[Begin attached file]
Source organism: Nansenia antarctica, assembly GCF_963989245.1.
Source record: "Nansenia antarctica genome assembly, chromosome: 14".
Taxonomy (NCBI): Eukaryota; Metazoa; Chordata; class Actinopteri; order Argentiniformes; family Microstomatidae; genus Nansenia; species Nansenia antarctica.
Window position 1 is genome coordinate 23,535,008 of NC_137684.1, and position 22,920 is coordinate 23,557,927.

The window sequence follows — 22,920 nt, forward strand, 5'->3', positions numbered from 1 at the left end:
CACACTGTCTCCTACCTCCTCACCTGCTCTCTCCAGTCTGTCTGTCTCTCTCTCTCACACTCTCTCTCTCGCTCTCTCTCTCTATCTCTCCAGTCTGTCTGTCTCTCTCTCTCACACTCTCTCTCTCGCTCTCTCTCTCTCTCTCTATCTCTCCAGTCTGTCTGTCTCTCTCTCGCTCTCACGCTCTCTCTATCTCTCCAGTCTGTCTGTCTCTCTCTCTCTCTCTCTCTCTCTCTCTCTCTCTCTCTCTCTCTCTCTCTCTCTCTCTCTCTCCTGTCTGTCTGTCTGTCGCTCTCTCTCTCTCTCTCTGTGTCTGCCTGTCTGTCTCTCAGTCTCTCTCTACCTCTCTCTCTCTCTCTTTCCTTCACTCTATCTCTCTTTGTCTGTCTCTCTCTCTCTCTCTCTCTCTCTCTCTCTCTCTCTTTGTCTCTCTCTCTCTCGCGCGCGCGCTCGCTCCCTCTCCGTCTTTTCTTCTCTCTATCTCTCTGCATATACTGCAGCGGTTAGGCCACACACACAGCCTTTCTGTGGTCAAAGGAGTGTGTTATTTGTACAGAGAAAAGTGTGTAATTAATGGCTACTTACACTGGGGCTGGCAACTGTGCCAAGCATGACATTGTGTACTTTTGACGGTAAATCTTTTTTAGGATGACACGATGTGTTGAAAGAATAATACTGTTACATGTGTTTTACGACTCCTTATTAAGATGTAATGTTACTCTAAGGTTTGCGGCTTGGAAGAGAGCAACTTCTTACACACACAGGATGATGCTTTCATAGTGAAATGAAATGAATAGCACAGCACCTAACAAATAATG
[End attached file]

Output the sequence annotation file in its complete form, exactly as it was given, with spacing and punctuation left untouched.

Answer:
Source organism: Nansenia antarctica, assembly GCF_963989245.1.
Source record: "Nansenia antarctica genome assembly, chromosome: 14".
Taxonomy (NCBI): Eukaryota; Metazoa; Chordata; class Actinopteri; order Argentiniformes; family Microstomatidae; genus Nansenia; species Nansenia antarctica.
Window position 1 is genome coordinate 23,535,008 of NC_137684.1, and position 22,920 is coordinate 23,557,927.

The window sequence follows — 22,920 nt, forward strand, 5'->3', positions numbered from 1 at the left end:
CACACTGTCTCCTACCTCCTCACCTGCTCTCTCCAGTCTGTCTGTCTCTCTCTCTCACACTCTCTCTCTCGCTCTCTCTCTCTATCTCTCCAGTCTGTCTGTCTCTCTCTCTCACACTCTCTCTCTCGCTCTCTCTCTCTCTCTCTATCTCTCCAGTCTGTCTGTCTCTCTCTCGCTCTCACGCTCTCTCTATCTCTCCAGTCTGTCTGTCTCTCTCTCTCTCTCTCTCTCTCTCTCTCTCTCTCTCTCTCTCTCTCTCTCTCTCTCTCTCTCCTGTCTGTCTGTCTGTCGCTCTCTCTCTCTCTCTCTGTGTCTGCCTGTCTGTCTCTCAGTCTCTCTCTACCTCTCTCTCTCTCTCTTTCCTTCACTCTATCTCTCTTTGTCTGTCTCTCTCTCTCTCTCTCTCTCTCTCTCTCTCTCTCTTTGTCTCTCTCTCTCTCGCGCGCGCGCTCGCTCCCTCTCCGTCTTTTCTTCTCTCTATCTCTCTGCATATACTGCAGCGGTTAGGCCACACACACAGCCTTTCTGTGGTCAAAGGAGTGTGTTATTTGTACAGAGAAAAGTGTGTAATTAATGGCTACTTACACTGGGGCTGGCAACTGTGCCAAGCATGACATTGTGTACTTTTGACGGTAAATCTTTTTTAGGATGACACGATGTGTTGAAAGAATAATACTGTTACATGTGTTTTACGACTCCTTATTAAGATGTAATGTTACTCTAAGGTTTGCGGCTTGGAAGAGAGCAACTTCTTACACACACAGGATGATGCTTTCATAGTGAAATGAAATGAATAGCACAGCACCTAACAAATAATG